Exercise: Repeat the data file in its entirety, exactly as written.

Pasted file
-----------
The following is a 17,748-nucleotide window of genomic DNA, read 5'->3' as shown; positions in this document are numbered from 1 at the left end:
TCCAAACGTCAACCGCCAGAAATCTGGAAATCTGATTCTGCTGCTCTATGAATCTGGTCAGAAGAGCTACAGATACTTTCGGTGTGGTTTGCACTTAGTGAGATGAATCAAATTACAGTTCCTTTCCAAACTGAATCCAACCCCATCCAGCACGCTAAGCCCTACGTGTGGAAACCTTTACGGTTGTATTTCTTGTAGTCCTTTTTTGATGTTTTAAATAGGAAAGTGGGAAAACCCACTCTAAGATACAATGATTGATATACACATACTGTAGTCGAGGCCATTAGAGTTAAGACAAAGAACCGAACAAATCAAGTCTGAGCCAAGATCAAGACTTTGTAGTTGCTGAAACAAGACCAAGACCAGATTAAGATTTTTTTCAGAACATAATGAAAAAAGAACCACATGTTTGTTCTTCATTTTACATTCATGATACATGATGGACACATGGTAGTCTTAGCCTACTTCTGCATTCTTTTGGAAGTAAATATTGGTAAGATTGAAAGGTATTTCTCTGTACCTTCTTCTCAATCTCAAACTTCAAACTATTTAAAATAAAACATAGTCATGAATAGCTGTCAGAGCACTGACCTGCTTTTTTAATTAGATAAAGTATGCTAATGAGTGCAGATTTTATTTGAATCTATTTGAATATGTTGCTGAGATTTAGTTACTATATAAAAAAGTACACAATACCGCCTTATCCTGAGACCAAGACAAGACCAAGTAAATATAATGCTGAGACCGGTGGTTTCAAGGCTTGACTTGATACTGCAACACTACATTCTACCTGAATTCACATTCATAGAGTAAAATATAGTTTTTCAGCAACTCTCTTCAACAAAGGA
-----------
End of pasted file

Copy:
The following is a 17,748-nucleotide window of genomic DNA, read 5'->3' as shown; positions in this document are numbered from 1 at the left end:
TCCAAACGTCAACCGCCAGAAATCTGGAAATCTGATTCTGCTGCTCTATGAATCTGGTCAGAAGAGCTACAGATACTTTCGGTGTGGTTTGCACTTAGTGAGATGAATCAAATTACAGTTCCTTTCCAAACTGAATCCAACCCCATCCAGCACGCTAAGCCCTACGTGTGGAAACCTTTACGGTTGTATTTCTTGTAGTCCTTTTTTGATGTTTTAAATAGGAAAGTGGGAAAACCCACTCTAAGATACAATGATTGATATACACATACTGTAGTCGAGGCCATTAGAGTTAAGACAAAGAACCGAACAAATCAAGTCTGAGCCAAGATCAAGACTTTGTAGTTGCTGAAACAAGACCAAGACCAGATTAAGATTTTTTTCAGAACATAATGAAAAAAGAACCACATGTTTGTTCTTCATTTTACATTCATGATACATGATGGACACATGGTAGTCTTAGCCTACTTCTGCATTCTTTTGGAAGTAAATATTGGTAAGATTGAAAGGTATTTCTCTGTACCTTCTTCTCAATCTCAAACTTCAAACTATTTAAAATAAAACATAGTCATGAATAGCTGTCAGAGCACTGACCTGCTTTTTTAATTAGATAAAGTATGCTAATGAGTGCAGATTTTATTTGAATCTATTTGAATATGTTGCTGAGATTTAGTTACTATATAAAAAAGTACACAATACCGCCTTATCCTGAGACCAAGACAAGACCAAGTAAATATAATGCTGAGACCGGTGGTTTCAAGGCTTGACTTGATACTGCAACACTACATTCTACCTGAATTCACATTCATAGAGTAAAATATAGTTTTTCAGCAACTCTCTTCAACAAAGGA